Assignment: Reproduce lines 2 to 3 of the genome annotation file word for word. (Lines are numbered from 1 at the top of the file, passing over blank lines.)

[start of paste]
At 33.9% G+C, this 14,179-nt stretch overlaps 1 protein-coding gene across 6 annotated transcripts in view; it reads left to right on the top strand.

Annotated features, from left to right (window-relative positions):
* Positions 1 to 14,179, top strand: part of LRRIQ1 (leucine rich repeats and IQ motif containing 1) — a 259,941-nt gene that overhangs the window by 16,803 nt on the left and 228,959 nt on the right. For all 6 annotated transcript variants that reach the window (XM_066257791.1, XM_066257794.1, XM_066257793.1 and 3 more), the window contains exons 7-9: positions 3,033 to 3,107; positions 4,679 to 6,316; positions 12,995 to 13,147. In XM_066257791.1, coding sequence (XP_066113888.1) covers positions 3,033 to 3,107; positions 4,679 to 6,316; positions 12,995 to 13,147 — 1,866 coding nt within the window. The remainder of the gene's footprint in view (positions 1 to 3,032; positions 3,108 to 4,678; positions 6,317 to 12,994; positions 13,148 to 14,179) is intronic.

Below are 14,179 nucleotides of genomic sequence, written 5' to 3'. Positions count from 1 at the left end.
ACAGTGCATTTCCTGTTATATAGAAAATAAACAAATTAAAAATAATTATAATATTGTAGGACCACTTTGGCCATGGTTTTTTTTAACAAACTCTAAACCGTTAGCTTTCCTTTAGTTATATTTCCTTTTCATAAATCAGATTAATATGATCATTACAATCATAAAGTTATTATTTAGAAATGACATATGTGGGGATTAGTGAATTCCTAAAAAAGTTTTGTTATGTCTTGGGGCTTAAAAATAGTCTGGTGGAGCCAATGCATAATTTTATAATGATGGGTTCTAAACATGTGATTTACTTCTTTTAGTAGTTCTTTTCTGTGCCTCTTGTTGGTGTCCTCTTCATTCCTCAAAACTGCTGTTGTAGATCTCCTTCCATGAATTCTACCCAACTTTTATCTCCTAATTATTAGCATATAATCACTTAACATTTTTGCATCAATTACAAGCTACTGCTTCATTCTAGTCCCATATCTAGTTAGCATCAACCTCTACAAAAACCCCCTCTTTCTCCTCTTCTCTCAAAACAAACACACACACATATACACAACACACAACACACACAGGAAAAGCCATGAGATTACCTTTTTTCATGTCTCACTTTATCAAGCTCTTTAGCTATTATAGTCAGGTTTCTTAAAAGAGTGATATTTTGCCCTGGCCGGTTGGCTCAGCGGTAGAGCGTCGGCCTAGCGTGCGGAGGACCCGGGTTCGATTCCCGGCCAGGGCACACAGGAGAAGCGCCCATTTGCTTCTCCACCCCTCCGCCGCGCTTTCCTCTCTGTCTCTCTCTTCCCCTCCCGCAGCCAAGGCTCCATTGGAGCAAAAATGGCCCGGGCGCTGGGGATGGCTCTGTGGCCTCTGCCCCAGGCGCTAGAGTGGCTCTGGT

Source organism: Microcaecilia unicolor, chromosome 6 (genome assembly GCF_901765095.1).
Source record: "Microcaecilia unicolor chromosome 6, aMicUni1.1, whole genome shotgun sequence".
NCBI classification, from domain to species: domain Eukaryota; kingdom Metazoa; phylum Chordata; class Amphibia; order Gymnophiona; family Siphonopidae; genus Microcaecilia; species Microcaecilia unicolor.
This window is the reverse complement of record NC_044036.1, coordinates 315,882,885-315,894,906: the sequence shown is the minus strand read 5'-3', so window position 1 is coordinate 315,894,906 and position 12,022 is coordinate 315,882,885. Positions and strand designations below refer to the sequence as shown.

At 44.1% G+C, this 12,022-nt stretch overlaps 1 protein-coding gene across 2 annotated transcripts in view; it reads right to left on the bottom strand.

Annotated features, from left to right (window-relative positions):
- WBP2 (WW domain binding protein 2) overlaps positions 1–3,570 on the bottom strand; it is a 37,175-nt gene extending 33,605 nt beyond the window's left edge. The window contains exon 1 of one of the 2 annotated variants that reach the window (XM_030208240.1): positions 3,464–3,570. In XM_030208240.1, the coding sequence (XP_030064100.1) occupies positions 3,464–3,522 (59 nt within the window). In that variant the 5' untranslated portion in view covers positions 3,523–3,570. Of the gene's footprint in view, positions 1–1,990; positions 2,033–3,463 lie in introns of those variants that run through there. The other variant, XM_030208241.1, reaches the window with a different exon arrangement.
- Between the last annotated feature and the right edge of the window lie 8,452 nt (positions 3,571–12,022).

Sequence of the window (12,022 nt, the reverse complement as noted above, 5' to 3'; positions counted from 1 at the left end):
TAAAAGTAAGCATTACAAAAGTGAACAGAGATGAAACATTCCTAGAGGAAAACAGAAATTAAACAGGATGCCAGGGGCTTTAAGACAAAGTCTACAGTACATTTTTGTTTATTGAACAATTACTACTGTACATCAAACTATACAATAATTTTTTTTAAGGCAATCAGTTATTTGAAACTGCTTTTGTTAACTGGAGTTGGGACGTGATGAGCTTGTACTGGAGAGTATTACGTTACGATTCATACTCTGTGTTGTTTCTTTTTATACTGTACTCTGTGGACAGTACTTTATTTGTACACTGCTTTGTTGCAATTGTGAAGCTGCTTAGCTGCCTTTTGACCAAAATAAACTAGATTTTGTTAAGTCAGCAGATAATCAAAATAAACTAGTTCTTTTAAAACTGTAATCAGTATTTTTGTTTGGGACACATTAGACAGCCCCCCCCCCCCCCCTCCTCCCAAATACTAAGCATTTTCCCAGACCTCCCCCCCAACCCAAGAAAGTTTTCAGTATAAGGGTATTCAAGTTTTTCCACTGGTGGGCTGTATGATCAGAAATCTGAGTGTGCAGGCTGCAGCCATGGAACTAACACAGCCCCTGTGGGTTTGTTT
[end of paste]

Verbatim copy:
Annotated features, from left to right (window-relative positions):
* Positions 1 to 14,179, top strand: part of LRRIQ1 (leucine rich repeats and IQ motif containing 1) — a 259,941-nt gene that overhangs the window by 16,803 nt on the left and 228,959 nt on the right. For all 6 annotated transcript variants that reach the window (XM_066257791.1, XM_066257794.1, XM_066257793.1 and 3 more), the window contains exons 7-9: positions 3,033 to 3,107; positions 4,679 to 6,316; positions 12,995 to 13,147. In XM_066257791.1, coding sequence (XP_066113888.1) covers positions 3,033 to 3,107; positions 4,679 to 6,316; positions 12,995 to 13,147 — 1,866 coding nt within the window. The remainder of the gene's footprint in view (positions 1 to 3,032; positions 3,108 to 4,678; positions 6,317 to 12,994; positions 13,148 to 14,179) is intronic.